It is not intended here to criticise those who wish to help others in desperate need. Such willingness to help is admirable and provides hope for the future.  At the same time, the brutal facts have to be faced that during the past 25 years, during which time Oxfam and similar organisations have been appealing for money to solve problems, the numbers of seriously under nourished people has, according to the Food and Agricultural Organisation of the United Nations (FAO) almost doubled from 435 million in 1974/5 to over 800 million in 2000.   In view of this it is right to point out that when Oxfam claim to be in over 70 countries “helping people to work themselves out of poverty,” so far as the general problem is concerned the statement is misleading.   If the members of Oxfam and its supporters were to also work for a system in which we all cooperate to provide directly for the needs of people this would be a significant step forward.  Surely this is what they claim to want.

Following the volcanic eruption of Mt. Nyiragongo in Congo the Disasters Emergency Committee broadcast its Goma Crisis Appeal (25 January 2002).  This included what given amounts of money could do.  For example, “£30 will treat 18 people for severe malaria - £100 will provide clean water to 4,000 people for a week.

We may not go as far as Oscar Wilde when he wrote, “It is immoral to use private property in order to alleviate the horrible evils that result from the institution of private property.”  But it does remain true that appeals for money to alleviate suffering tend to perpetuate the system that causes the suffering.  Moreover, the idea that such suffering results from natural causes is not always the case. The main reason why communities suffer from extreme natural events is economic. For example, cheaply constructed buildings that cannot withstand earthquakes. Most dangers are known and a sane society would not need to leave communities exposed to them. This would avoid many disasters.  Where they do happen contingency plans using instant response team could exist throughout the regions and at a world level for the relief of any catastrophe.  Emergency supplies such as food, clean water and medical supplies would be maintained at strategic points whilst machinery, equipment and helpers could move quickly to any area of crisis. Appeals for money are a sad and wholly inadequate substitute for the availability of real resources and the freedom of communities to make free use of them.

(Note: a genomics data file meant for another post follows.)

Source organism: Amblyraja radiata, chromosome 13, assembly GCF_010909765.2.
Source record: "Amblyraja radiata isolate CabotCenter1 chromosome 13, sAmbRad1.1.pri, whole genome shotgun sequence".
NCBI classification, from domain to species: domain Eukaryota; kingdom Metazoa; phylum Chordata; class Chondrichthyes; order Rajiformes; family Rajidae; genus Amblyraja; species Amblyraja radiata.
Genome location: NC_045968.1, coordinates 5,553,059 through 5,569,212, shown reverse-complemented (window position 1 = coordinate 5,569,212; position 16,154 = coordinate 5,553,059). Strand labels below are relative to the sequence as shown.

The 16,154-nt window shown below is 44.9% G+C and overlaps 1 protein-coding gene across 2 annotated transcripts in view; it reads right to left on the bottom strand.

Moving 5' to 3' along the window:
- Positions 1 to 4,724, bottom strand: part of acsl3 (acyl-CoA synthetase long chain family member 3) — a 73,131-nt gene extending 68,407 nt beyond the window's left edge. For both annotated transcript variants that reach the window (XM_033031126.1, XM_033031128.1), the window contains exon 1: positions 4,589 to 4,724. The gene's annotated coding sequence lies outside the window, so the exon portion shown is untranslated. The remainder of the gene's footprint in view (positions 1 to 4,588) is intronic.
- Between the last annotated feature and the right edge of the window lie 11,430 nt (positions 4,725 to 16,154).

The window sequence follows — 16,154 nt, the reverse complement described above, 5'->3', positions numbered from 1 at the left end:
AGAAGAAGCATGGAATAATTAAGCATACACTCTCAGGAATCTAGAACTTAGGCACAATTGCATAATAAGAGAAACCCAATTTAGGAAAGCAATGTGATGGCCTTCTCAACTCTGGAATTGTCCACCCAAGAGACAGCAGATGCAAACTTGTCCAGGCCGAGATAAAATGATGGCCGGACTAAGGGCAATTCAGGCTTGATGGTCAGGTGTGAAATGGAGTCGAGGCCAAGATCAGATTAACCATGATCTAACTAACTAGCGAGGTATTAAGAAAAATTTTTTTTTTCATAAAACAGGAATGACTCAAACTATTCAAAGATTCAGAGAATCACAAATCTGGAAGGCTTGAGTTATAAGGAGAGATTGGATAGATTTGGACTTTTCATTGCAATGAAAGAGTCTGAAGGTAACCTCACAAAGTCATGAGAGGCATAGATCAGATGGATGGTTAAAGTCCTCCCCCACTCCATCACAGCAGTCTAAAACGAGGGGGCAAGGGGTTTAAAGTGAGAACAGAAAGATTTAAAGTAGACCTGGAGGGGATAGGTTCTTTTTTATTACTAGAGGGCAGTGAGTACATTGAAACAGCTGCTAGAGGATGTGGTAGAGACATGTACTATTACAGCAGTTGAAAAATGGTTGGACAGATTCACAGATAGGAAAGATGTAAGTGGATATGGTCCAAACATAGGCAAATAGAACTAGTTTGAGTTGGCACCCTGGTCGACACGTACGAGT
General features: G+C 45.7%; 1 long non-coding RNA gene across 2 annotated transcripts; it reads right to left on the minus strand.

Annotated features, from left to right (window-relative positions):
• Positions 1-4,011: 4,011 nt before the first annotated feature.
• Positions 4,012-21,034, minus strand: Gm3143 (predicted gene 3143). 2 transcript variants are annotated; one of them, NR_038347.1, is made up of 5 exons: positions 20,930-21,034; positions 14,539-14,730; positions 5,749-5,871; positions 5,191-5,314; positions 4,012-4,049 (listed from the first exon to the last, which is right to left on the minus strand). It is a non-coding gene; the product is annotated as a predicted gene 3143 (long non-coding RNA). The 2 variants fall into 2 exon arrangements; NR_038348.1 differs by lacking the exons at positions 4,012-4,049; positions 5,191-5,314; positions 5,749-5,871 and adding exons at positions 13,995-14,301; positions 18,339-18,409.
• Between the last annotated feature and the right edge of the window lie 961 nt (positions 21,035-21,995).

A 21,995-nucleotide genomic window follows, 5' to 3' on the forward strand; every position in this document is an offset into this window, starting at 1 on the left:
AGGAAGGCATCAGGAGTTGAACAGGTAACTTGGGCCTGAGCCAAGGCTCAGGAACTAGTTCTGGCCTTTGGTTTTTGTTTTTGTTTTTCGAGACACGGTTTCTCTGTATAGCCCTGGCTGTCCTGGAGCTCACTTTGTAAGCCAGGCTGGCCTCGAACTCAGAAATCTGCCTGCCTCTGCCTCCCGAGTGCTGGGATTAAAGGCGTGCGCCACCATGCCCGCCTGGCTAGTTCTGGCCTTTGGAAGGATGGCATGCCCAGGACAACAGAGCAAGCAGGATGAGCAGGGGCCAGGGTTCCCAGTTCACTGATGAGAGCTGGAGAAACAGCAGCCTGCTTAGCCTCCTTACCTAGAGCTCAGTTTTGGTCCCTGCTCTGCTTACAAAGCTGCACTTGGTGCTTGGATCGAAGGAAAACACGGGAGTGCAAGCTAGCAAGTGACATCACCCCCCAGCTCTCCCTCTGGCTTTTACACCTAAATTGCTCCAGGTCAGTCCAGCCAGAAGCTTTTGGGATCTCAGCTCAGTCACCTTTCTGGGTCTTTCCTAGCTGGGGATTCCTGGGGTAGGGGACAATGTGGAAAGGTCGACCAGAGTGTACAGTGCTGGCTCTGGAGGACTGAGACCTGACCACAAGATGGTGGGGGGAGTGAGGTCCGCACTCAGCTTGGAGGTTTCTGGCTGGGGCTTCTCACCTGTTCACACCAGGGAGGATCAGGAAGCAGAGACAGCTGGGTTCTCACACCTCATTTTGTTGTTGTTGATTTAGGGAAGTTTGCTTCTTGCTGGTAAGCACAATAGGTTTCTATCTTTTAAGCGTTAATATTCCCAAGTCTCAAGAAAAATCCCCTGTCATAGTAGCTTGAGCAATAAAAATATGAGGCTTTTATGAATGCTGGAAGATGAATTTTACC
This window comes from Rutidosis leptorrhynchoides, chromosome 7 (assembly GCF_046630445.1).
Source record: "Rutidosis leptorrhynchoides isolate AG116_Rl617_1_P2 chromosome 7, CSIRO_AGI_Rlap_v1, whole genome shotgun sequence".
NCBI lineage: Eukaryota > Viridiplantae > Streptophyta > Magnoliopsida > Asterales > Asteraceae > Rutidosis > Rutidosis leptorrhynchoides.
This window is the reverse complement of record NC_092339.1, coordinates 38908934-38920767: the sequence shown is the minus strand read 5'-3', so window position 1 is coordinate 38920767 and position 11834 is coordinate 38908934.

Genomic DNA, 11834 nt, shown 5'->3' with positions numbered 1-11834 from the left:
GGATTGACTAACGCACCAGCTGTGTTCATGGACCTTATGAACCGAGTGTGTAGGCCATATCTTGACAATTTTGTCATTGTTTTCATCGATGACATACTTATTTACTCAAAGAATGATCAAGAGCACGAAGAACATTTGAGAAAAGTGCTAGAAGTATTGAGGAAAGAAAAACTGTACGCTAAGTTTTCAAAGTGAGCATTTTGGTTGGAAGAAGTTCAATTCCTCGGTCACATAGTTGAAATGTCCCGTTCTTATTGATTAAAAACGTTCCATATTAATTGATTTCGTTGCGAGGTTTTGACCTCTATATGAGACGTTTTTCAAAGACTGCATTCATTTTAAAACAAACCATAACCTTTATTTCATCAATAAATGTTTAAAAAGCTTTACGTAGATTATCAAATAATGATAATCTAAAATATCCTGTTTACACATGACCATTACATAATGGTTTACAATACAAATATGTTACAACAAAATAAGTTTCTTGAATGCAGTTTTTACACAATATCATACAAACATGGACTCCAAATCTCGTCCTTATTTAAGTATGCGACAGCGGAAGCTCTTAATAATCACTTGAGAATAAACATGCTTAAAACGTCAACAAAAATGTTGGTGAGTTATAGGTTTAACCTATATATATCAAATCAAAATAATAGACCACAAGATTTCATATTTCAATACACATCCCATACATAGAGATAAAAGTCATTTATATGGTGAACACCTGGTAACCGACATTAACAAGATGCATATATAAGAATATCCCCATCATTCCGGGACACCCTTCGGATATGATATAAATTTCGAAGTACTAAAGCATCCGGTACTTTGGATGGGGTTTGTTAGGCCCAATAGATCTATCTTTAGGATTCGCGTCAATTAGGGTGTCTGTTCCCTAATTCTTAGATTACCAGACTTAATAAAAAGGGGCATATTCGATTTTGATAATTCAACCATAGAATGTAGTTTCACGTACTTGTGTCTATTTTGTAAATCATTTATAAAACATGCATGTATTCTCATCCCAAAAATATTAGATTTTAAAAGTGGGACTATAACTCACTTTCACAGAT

Nationally, the archpriest who presides over this all pervasive fetishism of money is the Chancellor of the Exchequer, who does so from his Temple of Money, HM Treasury. It is in the budget that “money” is equated with “powers of action” which are set out in money terms. In the 2003 budget the Government expected to spend a total of £456billion.   Regardless of our real human resources, this amount of money set the limits on what we could do as a country. What we could do for housing and the environment was set at £20billion; what we could do for education was set at £59billion; what we could do for transport was set at £15billion; what we could do for national health care was set at £72billion; what we could do for personal and social services was set at $17billion, and so on.